Politician Attacks Indian Actress for Wearing Sports Bra While Working Out in a ParkSeptember 7, 2020
On September 4, Samyukhta Hegde, a 22-year-old actress from the city of Bengaluru in the southern Indian state of Karnataka, went to a public park to work out with her friends. When Hegde took off her hoodie to exercise in a sports bra, Kavitha Reddy, a local politician present at the park, took offense and began harassing Hegde and her friends.
In a viral Instagram Live video posted by Hegde, a crowd led by Reddy, a Congress party leader, is seen abusing and attacking the actress and her friends in the local Kannada language.
In the video, Hegde explains that the crowd ganged up on her, and accused her of “stripping”, using “drugs” and “going against the Indian culture” for working out in a sports bra. In another video, Reddy can be seen attempting to physically attack Hegde’s friend for standing her ground.
“Public acts of intimidation and threats justified in the name of culture can signal permission to [propagate] rape culture and violence against women,” Jasmeen Patheja, the founder of Blank Noise, a movement fighting victim blaming and sexual violence, told VICE News.
Reddy, who initially denied harassing Hegde, issued an apology after the social media outrage over her behaviour.
"I have always opposed moral policing, but I realise that my actions were construed as such. As a responsible citizen and progressive woman, I sincerely apologize to Samyuktha Hegde and her friends," Reddy tweeted.
Hegde is the latest victim of aggressive moral policing in India.
In February 2020, a 24-year-old girl in the southern Indian state of Kerala was harassed by locals and the police for going to the beach with men.
In June 2020, Indian model Alanna Panday opened up in an Instagram post about being regularly slut-shamed for posting pictures in swimwear. Panday shared a screenshot of a comment made by a woman that the model “deserved to be gang raped” for posting a bikini picture.
A similar incident last year sparked massive outrage. A woman in the north Indian city of Gurgaon slut-shamed a group of six girls for wearing short dresses in a shopping mall, saying that they “deserved to be raped.” The woman was so offended by the length of the girls’ dresses that she asked men standing nearby to “rape women like them.”
“It comes from basing identity on politics, and the [fading away] of liberal values like freedom, respect and dignity,” Vibhuti Patel, a gender activist and former professor of Advanced Centre for Women’s Studies at the Tata Institute of Social Sciences, told VICE News.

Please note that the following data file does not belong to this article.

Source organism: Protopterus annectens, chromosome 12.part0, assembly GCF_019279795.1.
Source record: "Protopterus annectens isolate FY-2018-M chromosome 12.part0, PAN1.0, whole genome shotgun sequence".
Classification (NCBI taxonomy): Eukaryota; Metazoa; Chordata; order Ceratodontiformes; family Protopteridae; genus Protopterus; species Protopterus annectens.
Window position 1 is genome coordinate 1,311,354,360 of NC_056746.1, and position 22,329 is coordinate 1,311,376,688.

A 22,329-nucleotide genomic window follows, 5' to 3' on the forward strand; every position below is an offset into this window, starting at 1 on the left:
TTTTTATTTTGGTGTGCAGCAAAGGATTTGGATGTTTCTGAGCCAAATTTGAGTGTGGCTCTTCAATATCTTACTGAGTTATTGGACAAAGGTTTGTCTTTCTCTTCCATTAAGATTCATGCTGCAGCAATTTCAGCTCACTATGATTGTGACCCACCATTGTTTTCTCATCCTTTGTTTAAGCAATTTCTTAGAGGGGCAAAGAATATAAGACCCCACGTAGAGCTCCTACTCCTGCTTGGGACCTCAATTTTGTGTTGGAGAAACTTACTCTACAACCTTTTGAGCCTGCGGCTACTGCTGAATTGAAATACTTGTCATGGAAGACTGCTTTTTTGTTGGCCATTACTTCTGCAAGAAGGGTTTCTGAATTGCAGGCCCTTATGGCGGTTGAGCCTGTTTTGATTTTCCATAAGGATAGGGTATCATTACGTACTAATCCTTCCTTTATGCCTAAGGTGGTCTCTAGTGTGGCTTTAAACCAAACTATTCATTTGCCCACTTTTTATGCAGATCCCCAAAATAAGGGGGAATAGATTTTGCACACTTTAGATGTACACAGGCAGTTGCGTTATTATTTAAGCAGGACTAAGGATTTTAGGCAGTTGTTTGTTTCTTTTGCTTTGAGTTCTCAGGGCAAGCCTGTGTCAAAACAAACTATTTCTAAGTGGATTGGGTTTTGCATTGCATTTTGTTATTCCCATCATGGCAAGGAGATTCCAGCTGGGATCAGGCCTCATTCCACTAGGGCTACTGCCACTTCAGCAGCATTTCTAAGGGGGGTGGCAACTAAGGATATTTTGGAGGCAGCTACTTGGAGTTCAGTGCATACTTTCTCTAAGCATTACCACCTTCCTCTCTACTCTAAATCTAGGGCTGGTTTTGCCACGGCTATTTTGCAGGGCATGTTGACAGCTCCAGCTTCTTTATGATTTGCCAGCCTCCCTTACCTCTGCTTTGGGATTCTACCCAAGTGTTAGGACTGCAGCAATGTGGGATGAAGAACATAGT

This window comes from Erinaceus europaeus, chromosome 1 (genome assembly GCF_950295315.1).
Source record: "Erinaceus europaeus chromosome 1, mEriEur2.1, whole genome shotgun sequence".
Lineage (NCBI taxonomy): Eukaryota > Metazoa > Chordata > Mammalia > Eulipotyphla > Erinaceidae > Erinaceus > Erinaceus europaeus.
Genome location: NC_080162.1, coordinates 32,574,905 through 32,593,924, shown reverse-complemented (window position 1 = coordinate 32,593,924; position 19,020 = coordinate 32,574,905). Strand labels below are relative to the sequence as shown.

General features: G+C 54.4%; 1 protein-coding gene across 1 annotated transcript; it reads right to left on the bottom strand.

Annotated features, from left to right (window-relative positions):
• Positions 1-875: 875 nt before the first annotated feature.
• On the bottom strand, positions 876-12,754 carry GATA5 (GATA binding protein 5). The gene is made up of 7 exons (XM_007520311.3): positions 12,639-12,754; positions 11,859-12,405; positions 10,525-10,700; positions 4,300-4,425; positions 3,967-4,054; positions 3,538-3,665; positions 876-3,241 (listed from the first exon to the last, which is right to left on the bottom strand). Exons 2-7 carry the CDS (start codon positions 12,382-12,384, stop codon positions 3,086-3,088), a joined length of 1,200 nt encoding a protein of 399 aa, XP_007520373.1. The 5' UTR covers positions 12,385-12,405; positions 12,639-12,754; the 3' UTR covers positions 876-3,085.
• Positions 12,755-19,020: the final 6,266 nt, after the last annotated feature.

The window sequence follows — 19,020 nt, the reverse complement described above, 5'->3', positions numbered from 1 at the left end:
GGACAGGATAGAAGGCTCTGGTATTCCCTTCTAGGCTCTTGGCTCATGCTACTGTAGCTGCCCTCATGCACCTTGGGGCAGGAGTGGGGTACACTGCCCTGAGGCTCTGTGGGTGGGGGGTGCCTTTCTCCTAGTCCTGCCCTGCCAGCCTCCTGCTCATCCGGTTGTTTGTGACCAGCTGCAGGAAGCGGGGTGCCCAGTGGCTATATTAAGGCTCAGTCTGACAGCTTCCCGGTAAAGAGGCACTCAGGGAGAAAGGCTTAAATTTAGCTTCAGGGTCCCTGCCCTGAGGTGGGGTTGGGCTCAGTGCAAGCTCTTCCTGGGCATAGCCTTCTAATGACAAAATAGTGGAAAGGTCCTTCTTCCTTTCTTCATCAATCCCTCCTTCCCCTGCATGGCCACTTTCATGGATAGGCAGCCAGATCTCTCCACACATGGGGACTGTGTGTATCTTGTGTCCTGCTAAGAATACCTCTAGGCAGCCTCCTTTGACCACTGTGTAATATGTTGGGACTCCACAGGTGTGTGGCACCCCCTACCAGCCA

The general belief of those who moral police is that the acts they consider indecent “go against the Indian culture.” However, India played a significant role in the history of sex by producing the Kamasutra, the first literature written more than 2,000 years ago that saw sex as science. Ancient Indian temples like Khajurao, Virupaksha and Ajanta caves also feature erotic engravings and statues.
Links between partying, drugs and immoral behaviour are also commonly imposed by some mainstream media channels. TV news channels in the country have targeted actress Rhea Chakraborty’s alleged drug use to suggest that she may have abetted actor Sushant Singh Rajput’s suicide on 14 June, 2020. Images of Chakraborty in swimsuits and skimpy clothes are regularly used by some news channels to judge her character.
Gender rights activists have argued that the lack of sex education in India plays a role in defining what is decent and indecent.
“I remember an incident at a reputable college in Mumbai, where a girl raised her hand to answer a teacher’s question, and her midriff was exposed,” Patel said, recounting how the teacher had reacted aggressively, and threatened to prevent the student from answering her exams. Patel points out the urgent importance of gender sensitisation and sex education at an early stage of adolescent development.
“The ideas of autonomy, consent, freedom and respect for an individual should be drilled from a young age through situational analogies, role playing and role reversal,” Patel said. She gives an example of how an NGO called Akshara taught children in the slums in the western Indian city of Mumbai about the evils of objectification by acting out role reversals, where a man was made to feel targeted by a group of women.
“We have to recognise and affirm our plurality as a country; that we might not echo the same morality yet have every right to coexist with respect and dignity towards each other,” said Patheja.
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